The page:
The world’s favourite movie snack can also be part of a healthy diet, finds Shishira Sreenivas
Have you been doing injustice to your taste buds with bland salads and boring soups in an attempt to cut down a few kilos? Well an age-old delicious snack could add flavour to your diet while also aiding your weight loss mission. According to a study from the University of Scranton, one serving of plain air-popped popcorn can give your body more antioxidants – called polyphenols – than your usual serving of fruit and veggies.
The study found that plain popcorn had about 300mg of polyphenols when compared to the 114mg found in a serving of fruits and greens.
After all, if Madonna survived on just popcorn in her early years in New York City and looked as fabulous as she did, then surely the popcorn diet must have something going for it.
But before you grab a bag of instant microwavable popcorn, here’s what you need to know about the nutritional benefits of this latest low-calorie craze.
Firstly, since popcorn is 100 per cent whole grain, the snack is full of fibre. By itself, plain air-popped popcorn contains only 31 calories per 8g (1 cup) serving. That’s way better than settling for a bag of crisps or tucking into a plate of oily fries.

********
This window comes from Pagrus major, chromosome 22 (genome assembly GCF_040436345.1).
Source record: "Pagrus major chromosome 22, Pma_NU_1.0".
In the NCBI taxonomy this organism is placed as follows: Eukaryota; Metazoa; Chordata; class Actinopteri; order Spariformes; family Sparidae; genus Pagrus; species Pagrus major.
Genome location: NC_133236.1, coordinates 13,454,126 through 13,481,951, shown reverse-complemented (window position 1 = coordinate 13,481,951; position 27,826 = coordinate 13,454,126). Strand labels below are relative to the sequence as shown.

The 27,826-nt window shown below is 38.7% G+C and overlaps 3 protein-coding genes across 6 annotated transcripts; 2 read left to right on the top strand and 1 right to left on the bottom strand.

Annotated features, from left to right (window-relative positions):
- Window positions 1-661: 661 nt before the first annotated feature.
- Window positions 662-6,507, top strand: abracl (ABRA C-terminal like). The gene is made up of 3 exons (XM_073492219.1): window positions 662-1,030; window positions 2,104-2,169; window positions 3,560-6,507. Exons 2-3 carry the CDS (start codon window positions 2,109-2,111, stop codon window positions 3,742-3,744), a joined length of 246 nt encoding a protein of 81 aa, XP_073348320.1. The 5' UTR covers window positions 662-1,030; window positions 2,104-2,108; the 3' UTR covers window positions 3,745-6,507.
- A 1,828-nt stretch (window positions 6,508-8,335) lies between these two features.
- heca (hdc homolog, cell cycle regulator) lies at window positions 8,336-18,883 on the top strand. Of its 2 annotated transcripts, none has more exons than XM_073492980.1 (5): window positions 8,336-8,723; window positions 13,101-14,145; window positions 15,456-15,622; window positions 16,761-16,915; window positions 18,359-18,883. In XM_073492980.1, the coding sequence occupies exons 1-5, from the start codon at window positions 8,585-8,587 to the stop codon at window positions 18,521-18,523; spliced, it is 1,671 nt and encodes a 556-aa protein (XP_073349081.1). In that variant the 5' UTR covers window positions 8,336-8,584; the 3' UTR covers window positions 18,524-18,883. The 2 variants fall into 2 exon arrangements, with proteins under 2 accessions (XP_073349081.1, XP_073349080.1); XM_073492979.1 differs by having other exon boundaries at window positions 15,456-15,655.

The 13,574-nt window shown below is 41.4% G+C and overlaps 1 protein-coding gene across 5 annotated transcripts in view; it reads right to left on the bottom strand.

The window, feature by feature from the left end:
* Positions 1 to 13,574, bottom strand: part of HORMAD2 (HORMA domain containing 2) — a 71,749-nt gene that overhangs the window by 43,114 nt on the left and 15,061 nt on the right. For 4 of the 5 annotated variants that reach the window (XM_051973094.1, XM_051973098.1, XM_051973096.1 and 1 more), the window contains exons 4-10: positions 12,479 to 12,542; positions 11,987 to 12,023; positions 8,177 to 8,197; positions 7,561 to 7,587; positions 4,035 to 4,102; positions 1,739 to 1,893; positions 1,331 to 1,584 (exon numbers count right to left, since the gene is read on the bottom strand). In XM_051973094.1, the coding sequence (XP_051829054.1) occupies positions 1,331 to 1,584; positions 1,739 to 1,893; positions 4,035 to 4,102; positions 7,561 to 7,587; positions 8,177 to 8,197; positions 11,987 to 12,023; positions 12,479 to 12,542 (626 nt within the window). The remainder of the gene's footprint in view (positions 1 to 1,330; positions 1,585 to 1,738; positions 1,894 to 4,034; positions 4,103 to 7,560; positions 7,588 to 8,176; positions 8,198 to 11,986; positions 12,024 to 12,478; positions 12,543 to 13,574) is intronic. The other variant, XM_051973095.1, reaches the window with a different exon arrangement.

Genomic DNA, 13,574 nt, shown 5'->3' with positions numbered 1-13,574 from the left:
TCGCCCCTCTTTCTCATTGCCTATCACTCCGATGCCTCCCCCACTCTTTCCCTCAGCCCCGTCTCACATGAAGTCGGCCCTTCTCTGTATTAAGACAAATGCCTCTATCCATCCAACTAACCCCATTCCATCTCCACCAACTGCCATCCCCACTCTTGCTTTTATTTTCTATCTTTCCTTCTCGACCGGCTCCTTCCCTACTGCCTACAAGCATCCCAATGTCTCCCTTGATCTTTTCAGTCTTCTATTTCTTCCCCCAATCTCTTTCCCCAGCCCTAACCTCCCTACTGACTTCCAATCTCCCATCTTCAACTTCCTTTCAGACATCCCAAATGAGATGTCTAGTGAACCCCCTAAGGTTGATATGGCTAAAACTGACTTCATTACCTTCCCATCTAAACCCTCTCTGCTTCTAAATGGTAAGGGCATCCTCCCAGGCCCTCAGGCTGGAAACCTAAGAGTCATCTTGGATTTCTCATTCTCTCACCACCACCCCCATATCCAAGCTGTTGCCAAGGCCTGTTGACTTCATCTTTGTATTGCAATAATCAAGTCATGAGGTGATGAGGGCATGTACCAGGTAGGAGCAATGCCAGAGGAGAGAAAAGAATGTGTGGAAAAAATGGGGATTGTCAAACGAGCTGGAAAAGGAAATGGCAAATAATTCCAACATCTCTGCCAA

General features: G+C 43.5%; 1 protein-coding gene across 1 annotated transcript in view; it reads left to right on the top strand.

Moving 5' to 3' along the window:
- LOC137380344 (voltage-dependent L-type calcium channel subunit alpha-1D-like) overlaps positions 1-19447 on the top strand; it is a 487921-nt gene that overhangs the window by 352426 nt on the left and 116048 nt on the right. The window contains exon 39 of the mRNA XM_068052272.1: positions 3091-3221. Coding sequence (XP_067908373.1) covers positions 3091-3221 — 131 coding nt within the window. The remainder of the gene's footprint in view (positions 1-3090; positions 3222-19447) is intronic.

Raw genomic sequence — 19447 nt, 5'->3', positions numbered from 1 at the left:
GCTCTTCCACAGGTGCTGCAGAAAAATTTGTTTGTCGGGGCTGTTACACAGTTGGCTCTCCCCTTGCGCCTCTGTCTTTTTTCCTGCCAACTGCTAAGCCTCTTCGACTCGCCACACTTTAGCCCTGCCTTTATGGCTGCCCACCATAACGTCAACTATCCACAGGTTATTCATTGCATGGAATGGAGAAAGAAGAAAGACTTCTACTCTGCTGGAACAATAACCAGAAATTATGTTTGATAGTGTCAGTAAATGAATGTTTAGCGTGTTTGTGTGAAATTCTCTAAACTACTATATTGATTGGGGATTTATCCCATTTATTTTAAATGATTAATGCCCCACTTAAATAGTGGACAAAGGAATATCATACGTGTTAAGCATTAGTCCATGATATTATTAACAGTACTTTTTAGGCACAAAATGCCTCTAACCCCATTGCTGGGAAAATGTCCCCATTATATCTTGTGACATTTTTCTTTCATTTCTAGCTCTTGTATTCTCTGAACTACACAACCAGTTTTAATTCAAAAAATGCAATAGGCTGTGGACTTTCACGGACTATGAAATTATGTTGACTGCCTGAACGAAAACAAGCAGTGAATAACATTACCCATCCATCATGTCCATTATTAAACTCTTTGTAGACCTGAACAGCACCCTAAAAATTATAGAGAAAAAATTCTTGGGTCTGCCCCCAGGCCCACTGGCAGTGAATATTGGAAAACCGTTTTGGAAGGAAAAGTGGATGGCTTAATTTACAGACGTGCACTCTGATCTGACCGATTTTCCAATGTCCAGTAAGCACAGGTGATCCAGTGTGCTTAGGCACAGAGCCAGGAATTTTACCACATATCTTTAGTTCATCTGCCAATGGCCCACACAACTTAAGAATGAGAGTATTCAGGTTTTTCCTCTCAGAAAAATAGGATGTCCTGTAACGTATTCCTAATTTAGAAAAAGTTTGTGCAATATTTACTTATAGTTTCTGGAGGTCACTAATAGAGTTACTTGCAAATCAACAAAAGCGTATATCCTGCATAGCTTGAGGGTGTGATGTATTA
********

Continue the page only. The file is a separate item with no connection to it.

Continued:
One of the biggest reasons why popcorn is a healthy snack is because the crunch and the crisp you experience is good enough to satiate your cravings and can help you avoid that desperate moment when your will power crumbles and you reach for something fattening.
The hulls of the popcorn contain a load of antioxidants and can provide you with up to 70 per cent of the recommended daily wholegrain intake, according to the research.
However, here’s the catch. The buttery popcorn you buy at theatres is full of calories and the amount of salt, butter or caramel in the snack can do more damage to your body than good. The same goes for the additives and preservatives in the instant microwavable popcorn packets you can purchase from the store.
The healthiest way to consume popcorn is to pop the plain corn kernels on a stove or an air popper with a bit of olive oil or vegetable oil and dress it up with some low-cal healthy toppings like pepper, red chilli powder or some parmesan cheese.
While there have been several claims that popcorn can be substituted for meals altogether, the research does point out that while popcorn is rich in fibre and antioxidants, it doesn’t contain the vitamins or nutrients essential for the body that fruits and vegetables can provide.
So next time you’re getting ready to watch a movie at home on Friday night, feel free to make some DIY popcorn with some good fats and a dash of seasoning.
Under 150 calories: Low calorie popcorn recipe (Source: Kitchen Daily)
Whisk the oil, lemon pepper and salt in a small bowl, and then toss it evenly over the air popped popcorn. Sprinkle parmesan cheese on top and serve right away!